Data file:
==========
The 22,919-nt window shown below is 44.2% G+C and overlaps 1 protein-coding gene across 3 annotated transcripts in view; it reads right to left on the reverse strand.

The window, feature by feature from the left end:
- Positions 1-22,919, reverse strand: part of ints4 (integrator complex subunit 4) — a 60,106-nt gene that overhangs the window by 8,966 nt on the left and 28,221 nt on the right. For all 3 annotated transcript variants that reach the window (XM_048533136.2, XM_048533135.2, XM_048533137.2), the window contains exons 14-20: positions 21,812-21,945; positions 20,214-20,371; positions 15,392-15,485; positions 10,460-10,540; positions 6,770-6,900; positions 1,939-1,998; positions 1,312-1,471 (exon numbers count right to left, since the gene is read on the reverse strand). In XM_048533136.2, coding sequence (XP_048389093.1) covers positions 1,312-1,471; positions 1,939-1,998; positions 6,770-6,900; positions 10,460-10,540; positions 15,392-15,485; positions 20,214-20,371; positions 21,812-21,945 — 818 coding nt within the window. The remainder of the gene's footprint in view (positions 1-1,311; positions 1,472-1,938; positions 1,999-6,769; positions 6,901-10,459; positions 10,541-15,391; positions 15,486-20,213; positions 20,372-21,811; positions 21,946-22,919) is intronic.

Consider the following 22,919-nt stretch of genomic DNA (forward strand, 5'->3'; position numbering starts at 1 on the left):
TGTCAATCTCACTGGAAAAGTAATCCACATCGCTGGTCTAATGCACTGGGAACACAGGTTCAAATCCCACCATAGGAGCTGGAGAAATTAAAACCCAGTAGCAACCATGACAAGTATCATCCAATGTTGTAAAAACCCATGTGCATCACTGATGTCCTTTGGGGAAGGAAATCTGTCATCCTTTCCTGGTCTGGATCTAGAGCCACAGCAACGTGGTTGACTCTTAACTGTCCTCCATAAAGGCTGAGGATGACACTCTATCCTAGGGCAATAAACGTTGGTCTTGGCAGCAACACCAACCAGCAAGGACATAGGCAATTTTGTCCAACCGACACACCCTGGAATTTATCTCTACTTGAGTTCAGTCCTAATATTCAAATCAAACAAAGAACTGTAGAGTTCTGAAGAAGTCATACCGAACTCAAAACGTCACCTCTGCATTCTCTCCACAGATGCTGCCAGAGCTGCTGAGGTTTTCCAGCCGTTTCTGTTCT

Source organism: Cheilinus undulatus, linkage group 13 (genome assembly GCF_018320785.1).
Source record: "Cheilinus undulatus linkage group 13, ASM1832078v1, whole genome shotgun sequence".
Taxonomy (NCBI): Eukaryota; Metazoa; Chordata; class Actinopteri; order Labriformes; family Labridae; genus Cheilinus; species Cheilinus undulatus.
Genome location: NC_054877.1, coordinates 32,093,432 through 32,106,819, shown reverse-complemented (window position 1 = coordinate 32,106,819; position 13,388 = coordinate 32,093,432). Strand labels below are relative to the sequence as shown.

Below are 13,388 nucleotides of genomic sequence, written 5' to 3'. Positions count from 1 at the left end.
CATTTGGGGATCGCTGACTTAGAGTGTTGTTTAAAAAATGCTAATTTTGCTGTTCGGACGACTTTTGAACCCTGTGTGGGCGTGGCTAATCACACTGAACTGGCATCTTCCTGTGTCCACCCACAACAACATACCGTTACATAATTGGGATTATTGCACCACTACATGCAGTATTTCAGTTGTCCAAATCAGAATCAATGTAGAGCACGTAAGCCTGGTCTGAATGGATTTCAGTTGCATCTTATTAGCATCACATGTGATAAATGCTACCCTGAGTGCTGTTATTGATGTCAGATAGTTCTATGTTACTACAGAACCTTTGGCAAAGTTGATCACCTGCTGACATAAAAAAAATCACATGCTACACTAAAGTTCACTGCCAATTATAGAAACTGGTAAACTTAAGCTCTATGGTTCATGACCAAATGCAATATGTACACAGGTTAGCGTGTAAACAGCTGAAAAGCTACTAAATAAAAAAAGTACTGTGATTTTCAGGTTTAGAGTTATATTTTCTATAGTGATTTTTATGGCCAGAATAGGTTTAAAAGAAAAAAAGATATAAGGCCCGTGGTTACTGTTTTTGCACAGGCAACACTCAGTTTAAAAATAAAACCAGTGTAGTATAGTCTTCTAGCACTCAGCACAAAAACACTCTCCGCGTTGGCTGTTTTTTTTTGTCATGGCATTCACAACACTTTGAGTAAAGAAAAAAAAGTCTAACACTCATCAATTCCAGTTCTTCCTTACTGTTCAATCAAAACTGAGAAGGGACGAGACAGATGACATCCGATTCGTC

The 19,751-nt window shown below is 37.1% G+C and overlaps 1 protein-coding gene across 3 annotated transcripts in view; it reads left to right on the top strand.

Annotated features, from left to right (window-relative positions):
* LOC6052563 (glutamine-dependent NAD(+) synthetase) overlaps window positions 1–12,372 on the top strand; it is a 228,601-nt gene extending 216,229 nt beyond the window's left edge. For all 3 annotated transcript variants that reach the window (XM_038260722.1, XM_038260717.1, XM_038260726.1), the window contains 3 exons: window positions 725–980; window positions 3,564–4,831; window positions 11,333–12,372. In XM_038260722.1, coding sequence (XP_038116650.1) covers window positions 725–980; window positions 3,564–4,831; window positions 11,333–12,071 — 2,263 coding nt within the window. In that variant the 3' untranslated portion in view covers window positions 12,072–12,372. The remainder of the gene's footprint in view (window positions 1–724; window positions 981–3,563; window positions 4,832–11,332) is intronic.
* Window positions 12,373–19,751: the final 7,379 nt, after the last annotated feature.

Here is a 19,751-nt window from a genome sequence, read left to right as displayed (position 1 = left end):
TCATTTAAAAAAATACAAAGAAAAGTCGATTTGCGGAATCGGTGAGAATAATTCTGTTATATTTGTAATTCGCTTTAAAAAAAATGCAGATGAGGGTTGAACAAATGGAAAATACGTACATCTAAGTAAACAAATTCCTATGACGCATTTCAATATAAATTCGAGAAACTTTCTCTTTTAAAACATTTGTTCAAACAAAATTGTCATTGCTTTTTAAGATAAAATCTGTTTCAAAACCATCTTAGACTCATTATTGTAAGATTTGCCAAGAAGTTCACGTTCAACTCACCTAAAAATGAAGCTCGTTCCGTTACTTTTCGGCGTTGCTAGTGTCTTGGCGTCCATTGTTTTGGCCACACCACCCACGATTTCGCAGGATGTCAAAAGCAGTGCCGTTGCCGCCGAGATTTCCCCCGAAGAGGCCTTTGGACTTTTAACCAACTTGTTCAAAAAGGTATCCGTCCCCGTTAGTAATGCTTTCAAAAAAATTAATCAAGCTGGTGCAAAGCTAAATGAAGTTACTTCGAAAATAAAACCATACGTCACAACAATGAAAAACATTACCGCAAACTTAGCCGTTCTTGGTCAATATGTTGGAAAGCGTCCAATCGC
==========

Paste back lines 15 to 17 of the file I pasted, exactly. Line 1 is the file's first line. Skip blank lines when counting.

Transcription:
* Window positions 12,373–19,751: the final 7,379 nt, after the last annotated feature.

Here is a 19,751-nt window from a genome sequence, read left to right as displayed (position 1 = left end):
TCATTTAAAAAAATACAAAGAAAAGTCGATTTGCGGAATCGGTGAGAATAATTCTGTTATATTTGTAATTCGCTTTAAAAAAAATGCAGATGAGGGTTGAACAAATGGAAAATACGTACATCTAAGTAAACAAATTCCTATGACGCATTTCAATATAAATTCGAGAAACTTTCTCTTTTAAAACATTTGTTCAAACAAAATTGTCATTGCTTTTTAAGATAAAATCTGTTTCAAAACCATCTTAGACTCATTATTGTAAGATTTGCCAAGAAGTTCACGTTCAACTCACCTAAAAATGAAGCTCGTTCCGTTACTTTTCGGCGTTGCTAGTGTCTTGGCGTCCATTGTTTTGGCCACACCACCCACGATTTCGCAGGATGTCAAAAGCAGTGCCGTTGCCGCCGAGATTTCCCCCGAAGAGGCCTTTGGACTTTTAACCAACTTGTTCAAAAAGGTATCCGTCCCCGTTAGTAATGCTTTCAAAAAAATTAATCAAGCTGGTGCAAAGCTAAATGAAGTTACTTCGAAAATAAAACCATACGTCACAACAATGAAAAACATTACCGCAAACTTAGCCGTTCTTGGTCAATATGTTGGAAAGCGTCCAATCGC